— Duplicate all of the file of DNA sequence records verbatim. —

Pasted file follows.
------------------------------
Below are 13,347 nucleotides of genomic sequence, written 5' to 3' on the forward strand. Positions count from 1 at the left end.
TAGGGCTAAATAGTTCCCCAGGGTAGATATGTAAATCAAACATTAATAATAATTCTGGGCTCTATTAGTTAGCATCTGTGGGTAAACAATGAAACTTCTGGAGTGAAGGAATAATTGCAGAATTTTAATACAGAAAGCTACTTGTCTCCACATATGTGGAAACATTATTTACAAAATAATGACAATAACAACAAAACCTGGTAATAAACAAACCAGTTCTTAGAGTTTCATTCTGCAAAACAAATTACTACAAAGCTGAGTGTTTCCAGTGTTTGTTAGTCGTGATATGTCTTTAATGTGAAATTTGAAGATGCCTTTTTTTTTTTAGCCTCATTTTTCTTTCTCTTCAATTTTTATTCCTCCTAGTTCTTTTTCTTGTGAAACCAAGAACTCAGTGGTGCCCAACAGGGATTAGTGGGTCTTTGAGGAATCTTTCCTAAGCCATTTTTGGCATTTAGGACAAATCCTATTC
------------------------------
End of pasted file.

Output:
Below are 13,347 nucleotides of genomic sequence, written 5' to 3' on the forward strand. Positions count from 1 at the left end.
TAGGGCTAAATAGTTCCCCAGGGTAGATATGTAAATCAAACATTAATAATAATTCTGGGCTCTATTAGTTAGCATCTGTGGGTAAACAATGAAACTTCTGGAGTGAAGGAATAATTGCAGAATTTTAATACAGAAAGCTACTTGTCTCCACATATGTGGAAACATTATTTACAAAATAATGACAATAACAACAAAACCTGGTAATAAACAAACCAGTTCTTAGAGTTTCATTCTGCAAAACAAATTACTACAAAGCTGAGTGTTTCCAGTGTTTGTTAGTCGTGATATGTCTTTAATGTGAAATTTGAAGATGCCTTTTTTTTTTTAGCCTCATTTTTCTTTCTCTTCAATTTTTATTCCTCCTAGTTCTTTTTCTTGTGAAACCAAGAACTCAGTGGTGCCCAACAGGGATTAGTGGGTCTTTGAGGAATCTTTCCTAAGCCATTTTTGGCATTTAGGACAAATCCTATTC